For those of us working in the field, the term “resilience” carries deep meaning – full immersion in Florida’s pursuit of stronger infrastructure to mitigate threats both known and as yet unknown.
But to residents of the state we seek to protect, “resilience” evokes a substantial recognition of the challenges that lie ahead. In a recent scientific survey of Florida voters, we began with an open-ended question in order to better understand how people view the concept itself: What does ‘resilience’ mean to you?
It’s tough to get 5, much less 550, people to agree – but in this case, respondents were unified around a few clear themes. To them, resilience means the ability to bounce back, to recover, or to overcome adversity, and it suggests the ability to adapt to new circumstances, or build capacity.
That’s precisely what our organizations, at their core, are on a mission to accomplish in the areas of energy, agriculture, beaches, and infrastructure.
And Floridians agree that there’s a lot of work to do.
We asked respondents to rate how resilient they believe various industries are in the state, and even the very best industry – tourism and hospitality – was seen as “very resilient” by fewer than half (47%). The next best rated industries, construction and real estate, were viewed as “very resilient” by only about 3 in 10. Worse still, agriculture, health care, and transportation were seen as resilient by about 2 in 10, while manufacturing, energy, and insurance were seen as very resilient by just 16% each.
In other words, public confidence is low regarding the ability of various Florida industries to bounce back after harm, or adapt to new circumstances.
What, then, do Florida voters believe should be done?
The answer depends in part on who you’re asking. Concerns regarding many issues are shared by Floridians of both political parties, and across such other demographic groups as age, gender, or region of the state. These issues include water quality, which concerns the largest number of residents, and energy independence or coastal shoreline erosion, which concern equal portions of Republicans and Democrats.
There are, of course, certain issues that are of greater concern to only one party. Sea level rise, for example, was more commonly cited as a concern by Democrats, while food security was cited more by Republicans.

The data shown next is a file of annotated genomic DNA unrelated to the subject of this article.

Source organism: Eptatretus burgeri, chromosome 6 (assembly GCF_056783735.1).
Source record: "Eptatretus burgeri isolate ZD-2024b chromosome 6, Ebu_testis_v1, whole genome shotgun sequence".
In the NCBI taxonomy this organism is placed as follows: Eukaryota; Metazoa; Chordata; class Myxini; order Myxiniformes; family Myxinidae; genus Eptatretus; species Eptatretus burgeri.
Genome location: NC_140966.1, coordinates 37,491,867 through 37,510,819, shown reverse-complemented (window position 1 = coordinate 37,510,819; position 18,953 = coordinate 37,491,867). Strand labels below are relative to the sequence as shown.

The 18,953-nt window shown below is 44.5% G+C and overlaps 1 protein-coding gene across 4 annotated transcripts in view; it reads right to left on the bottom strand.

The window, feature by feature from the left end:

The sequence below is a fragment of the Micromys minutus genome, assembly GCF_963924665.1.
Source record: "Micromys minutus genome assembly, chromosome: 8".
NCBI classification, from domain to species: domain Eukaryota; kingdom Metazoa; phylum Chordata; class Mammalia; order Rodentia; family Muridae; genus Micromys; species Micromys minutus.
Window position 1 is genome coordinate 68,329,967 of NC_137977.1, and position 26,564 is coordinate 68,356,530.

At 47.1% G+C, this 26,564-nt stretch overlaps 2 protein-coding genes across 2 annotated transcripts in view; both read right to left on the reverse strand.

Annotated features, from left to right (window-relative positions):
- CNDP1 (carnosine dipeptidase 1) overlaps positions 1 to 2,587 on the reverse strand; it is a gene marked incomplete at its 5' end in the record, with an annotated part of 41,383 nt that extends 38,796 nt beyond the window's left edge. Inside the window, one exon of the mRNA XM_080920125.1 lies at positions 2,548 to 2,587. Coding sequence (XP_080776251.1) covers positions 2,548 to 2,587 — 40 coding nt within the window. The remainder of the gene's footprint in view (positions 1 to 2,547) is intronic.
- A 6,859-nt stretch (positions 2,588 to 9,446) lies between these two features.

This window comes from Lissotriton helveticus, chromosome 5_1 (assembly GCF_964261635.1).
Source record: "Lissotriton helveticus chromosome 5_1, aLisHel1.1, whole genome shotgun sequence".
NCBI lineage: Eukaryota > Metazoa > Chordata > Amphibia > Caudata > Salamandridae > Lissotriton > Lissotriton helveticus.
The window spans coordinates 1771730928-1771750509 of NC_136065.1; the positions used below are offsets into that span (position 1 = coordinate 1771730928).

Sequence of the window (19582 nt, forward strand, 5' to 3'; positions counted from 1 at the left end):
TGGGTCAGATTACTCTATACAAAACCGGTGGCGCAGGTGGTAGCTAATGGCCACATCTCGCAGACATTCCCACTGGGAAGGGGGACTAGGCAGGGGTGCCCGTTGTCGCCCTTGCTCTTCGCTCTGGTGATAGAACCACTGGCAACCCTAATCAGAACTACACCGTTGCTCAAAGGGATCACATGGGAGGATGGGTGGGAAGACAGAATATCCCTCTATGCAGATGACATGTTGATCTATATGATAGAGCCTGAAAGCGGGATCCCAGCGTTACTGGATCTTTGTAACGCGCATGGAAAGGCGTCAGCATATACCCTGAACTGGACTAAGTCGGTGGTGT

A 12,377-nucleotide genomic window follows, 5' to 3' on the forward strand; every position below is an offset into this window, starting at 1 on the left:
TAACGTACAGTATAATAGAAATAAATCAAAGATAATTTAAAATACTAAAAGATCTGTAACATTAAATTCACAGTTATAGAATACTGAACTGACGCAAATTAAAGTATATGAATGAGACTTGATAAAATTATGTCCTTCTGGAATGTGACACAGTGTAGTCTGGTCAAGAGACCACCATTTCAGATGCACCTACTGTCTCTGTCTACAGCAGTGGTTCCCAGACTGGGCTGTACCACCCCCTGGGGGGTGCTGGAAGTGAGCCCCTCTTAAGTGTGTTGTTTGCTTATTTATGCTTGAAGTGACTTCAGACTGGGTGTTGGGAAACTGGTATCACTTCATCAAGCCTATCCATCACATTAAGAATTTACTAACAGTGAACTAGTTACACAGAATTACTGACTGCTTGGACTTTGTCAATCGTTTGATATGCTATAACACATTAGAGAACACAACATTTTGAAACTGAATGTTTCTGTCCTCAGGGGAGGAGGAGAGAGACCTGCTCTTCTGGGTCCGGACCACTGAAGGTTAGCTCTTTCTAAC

Despite somewhat different orientations on what Florida’s biggest threats are at this time, support for state investment in infrastructure is overwhelmingly strong across the board.
An overwhelming 85% said they would support additional efforts by state or local governments in Florida to invest in resilient infrastructure, regardless of whether they believe humans contribute to or can change the course of climate change.This is true for 80% of Republicans and 93% of Democrats – consistent with the finding that 82% of Florida voters believe the state is being impacted by climate change in one way or another.
More specific to resilience policy, respondents were given some information about municipal bonds and then asked whether they would support or oppose their city or county issuing a bond for resilience-related improvements in their area. More than three-quarters (78%) said they would favor such an action, with only 13% opposed and the remaining 9% unsure.
With widespread public concern matched by widespread support for resilience-related infrastructure projects, the time is right for Florida to continue, and amplify, a commitment to these investments.
The Florida Resilience Conference, to be held October 5-7 in Bonita Springs, will bring together state leaders, local governments, federal agencies, industry executives, and policy experts for in-depth discussion on Florida’s burgeoning resilience programs.
The conference program features concurrent sessions on beach management, agriculture, energy, and infrastructure, and many of the discussions are likely to be informed by these survey results
We hope you’ll join us and lend your voice to the ongoing dialogue.